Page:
Friday, November 28, 2008


Karen Gadbois at Squandered Heritage dot com posts about preservation in the light of "the powers that be" decision to build new LSU/VA hosptial over taking what's already in place and rehabilitating that.

These past months as the drone of process took place many of us knew that the day would come when the decision for the LSU/VA hospital would be made public. We knew the day was coming and we knew the endless processes and procedures that took place would have little to no impact on a decision that was made outside of the realm of public input. We were entertained, we were placated and we were lied to. But in the end those decisions were not ours to make for ourselves. The public realm, the private property and the fate of a neighborhood fell to those who will not show their faces, those who seek to make careers, not communities.

Mark over at Toulouse Street holds the opinion that quite a few in New Orleans share:

the announcement that our Betters have come to a decision on building a new hospital complex downtown. Rather than take the advice of the citizens to rehab the historic Charity complex (and some some loot to boot), or perhaps to take the idle ruin of old Lindy Boggs/Mercy Hospital in my own neighborhood of Mid-City, they will instead demolish an entire neighborhood of hundreds of homes in lower Mid-City to build their bio-science field of dreams.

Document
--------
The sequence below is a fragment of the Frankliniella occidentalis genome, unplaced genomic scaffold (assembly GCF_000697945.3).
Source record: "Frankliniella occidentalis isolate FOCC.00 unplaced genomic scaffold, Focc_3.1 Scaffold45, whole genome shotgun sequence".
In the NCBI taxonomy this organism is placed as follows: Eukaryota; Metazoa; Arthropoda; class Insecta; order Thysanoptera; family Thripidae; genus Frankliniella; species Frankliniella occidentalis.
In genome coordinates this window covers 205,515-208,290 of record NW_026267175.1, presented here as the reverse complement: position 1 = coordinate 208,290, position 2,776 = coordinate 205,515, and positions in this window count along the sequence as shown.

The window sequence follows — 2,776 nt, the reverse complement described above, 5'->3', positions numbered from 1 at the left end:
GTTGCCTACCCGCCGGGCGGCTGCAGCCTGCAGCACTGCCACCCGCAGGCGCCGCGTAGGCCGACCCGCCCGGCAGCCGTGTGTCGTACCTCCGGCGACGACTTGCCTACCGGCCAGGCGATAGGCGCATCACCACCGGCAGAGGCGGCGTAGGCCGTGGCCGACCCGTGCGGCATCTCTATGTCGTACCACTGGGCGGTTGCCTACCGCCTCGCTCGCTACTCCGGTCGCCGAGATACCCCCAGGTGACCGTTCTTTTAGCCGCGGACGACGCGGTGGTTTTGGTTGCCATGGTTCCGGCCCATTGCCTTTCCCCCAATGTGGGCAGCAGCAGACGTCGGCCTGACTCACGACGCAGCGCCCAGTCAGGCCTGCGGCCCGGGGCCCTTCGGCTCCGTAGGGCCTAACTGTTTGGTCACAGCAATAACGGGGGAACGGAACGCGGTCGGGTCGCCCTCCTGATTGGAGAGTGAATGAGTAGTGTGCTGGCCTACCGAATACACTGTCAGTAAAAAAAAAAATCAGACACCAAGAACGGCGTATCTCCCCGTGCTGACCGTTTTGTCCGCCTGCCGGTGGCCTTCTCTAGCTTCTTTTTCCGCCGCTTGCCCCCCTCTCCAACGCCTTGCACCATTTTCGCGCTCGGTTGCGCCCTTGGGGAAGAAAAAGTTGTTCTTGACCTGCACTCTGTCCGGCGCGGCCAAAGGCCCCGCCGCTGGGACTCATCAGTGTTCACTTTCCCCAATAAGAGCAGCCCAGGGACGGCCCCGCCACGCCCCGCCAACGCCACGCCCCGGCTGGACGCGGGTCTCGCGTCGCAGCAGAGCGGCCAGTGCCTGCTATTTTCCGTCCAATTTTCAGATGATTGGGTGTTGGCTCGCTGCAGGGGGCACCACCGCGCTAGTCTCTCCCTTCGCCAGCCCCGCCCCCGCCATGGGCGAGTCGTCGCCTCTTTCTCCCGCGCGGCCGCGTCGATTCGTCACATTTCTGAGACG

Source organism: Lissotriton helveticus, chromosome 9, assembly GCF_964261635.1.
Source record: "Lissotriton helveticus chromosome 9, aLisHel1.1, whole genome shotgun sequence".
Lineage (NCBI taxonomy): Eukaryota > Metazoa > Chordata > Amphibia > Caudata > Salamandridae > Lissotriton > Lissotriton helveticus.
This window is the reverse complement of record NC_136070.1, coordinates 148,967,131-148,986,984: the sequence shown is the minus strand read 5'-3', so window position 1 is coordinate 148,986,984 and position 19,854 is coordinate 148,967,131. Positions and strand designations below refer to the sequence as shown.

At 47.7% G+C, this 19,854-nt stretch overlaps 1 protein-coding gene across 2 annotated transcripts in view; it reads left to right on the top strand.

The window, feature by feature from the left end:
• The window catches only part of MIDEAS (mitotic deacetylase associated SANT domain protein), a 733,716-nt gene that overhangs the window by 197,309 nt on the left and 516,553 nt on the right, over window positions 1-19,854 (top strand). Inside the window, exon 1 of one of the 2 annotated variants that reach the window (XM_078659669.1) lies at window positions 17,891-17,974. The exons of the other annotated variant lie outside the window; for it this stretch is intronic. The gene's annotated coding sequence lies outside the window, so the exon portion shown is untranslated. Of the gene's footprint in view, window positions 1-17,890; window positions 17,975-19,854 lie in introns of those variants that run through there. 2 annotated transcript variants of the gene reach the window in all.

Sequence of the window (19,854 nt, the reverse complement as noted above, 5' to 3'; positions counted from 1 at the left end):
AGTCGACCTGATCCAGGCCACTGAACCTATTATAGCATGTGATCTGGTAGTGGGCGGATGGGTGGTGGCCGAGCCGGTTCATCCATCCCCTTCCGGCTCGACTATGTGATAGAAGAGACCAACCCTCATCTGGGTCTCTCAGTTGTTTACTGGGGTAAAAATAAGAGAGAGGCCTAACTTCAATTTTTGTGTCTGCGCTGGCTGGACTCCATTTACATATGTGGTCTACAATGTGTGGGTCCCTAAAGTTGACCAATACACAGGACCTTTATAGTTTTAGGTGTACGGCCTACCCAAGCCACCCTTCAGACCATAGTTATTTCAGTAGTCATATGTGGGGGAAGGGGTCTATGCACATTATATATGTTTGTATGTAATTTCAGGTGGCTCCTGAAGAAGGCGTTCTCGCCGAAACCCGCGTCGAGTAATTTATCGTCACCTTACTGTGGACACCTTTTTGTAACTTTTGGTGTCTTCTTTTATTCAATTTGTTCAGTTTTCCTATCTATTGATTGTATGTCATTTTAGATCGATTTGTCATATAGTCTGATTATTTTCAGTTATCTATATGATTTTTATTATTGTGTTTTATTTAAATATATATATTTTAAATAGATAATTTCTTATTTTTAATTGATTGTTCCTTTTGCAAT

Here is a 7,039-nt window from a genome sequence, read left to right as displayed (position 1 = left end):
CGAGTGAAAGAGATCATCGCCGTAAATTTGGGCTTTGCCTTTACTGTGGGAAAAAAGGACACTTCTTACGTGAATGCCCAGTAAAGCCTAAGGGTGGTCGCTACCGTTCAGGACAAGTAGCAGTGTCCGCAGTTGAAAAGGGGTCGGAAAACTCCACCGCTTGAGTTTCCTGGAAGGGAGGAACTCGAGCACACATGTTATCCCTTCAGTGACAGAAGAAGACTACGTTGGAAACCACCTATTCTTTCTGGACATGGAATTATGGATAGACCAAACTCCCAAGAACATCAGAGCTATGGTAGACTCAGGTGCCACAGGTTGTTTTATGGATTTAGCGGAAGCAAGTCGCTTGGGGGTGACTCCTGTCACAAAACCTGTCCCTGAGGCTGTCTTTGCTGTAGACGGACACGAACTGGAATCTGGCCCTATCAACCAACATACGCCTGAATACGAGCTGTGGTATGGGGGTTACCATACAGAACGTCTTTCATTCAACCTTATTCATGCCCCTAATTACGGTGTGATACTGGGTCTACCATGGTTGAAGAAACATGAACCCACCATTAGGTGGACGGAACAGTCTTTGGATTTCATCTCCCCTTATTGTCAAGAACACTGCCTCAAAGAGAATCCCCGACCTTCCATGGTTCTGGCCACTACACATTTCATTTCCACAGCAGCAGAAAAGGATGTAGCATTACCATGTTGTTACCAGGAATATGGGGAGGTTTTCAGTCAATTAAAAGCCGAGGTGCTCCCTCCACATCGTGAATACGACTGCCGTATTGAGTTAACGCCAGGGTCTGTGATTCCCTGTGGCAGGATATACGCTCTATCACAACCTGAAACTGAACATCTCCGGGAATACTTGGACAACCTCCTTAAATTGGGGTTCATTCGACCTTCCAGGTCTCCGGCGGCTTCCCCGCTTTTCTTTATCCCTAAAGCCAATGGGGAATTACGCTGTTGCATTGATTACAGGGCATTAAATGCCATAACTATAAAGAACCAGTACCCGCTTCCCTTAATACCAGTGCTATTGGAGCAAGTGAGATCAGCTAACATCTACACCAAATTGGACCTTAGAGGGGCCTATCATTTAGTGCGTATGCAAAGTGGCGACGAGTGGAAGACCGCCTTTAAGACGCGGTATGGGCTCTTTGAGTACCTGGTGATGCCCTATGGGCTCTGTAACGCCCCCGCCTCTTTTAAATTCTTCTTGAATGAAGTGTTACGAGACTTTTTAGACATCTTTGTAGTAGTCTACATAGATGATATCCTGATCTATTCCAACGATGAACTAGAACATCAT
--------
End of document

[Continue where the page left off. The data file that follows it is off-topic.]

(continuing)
One ignored side effect of this is that the area where I worked for the last year-and-a-half, the north side of the Central Business District, will remain mostly a ghost town of abandoned commercial buildings. All that is needed to complete the hair-brained scheme to convert downtown into some sort of condominium time-share hell is the other bright idea of our recovery leaders to move the civil district courts into the criminal justice complex down Tulane Avenue (adjacent to the new Hospital World), leaving the city’s commercial center a whistling ghost town.

The decision is wrong. Make your voice count and use the link below to
send a letter to the Governor, the Secretary of Health & Hospitals and the Secretary of Veterans affairs via the National Trust for Historic Places website

From their website

"The National Trust for Historic Preservation views this decision as a serious error, as better alternatives that would save the neighborhood around the hospital are available"

Sign the letter at this website
and pass this on. It's important.

No comments: